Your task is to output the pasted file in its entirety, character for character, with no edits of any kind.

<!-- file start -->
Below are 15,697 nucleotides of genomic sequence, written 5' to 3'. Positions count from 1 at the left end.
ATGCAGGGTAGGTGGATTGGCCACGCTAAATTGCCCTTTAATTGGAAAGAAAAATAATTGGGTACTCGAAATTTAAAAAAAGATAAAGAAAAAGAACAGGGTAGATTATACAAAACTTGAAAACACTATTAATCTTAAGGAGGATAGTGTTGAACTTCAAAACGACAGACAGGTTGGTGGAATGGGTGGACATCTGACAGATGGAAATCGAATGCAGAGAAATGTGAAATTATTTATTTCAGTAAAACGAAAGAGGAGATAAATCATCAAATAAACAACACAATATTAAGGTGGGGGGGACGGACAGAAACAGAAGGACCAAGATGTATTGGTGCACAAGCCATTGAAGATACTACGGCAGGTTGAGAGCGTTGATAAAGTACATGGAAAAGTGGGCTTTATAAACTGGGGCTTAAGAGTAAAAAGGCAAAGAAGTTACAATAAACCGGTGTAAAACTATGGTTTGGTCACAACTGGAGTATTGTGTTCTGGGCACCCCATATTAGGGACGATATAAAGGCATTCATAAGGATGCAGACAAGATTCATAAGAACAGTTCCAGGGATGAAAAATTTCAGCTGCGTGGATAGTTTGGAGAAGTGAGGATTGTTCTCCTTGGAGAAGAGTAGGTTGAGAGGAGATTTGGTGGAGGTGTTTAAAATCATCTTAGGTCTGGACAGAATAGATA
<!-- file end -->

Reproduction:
Below are 15,697 nucleotides of genomic sequence, written 5' to 3'. Positions count from 1 at the left end.
ATGCAGGGTAGGTGGATTGGCCACGCTAAATTGCCCTTTAATTGGAAAGAAAAATAATTGGGTACTCGAAATTTAAAAAAAGATAAAGAAAAAGAACAGGGTAGATTATACAAAACTTGAAAACACTATTAATCTTAAGGAGGATAGTGTTGAACTTCAAAACGACAGACAGGTTGGTGGAATGGGTGGACATCTGACAGATGGAAATCGAATGCAGAGAAATGTGAAATTATTTATTTCAGTAAAACGAAAGAGGAGATAAATCATCAAATAAACAACACAATATTAAGGTGGGGGGGACGGACAGAAACAGAAGGACCAAGATGTATTGGTGCACAAGCCATTGAAGATACTACGGCAGGTTGAGAGCGTTGATAAAGTACATGGAAAAGTGGGCTTTATAAACTGGGGCTTAAGAGTAAAAAGGCAAAGAAGTTACAATAAACCGGTGTAAAACTATGGTTTGGTCACAACTGGAGTATTGTGTTCTGGGCACCCCATATTAGGGACGATATAAAGGCATTCATAAGGATGCAGACAAGATTCATAAGAACAGTTCCAGGGATGAAAAATTTCAGCTGCGTGGATAGTTTGGAGAAGTGAGGATTGTTCTCCTTGGAGAAGAGTAGGTTGAGAGGAGATTTGGTGGAGGTGTTTAAAATCATCTTAGGTCTGGACAGAATAGATA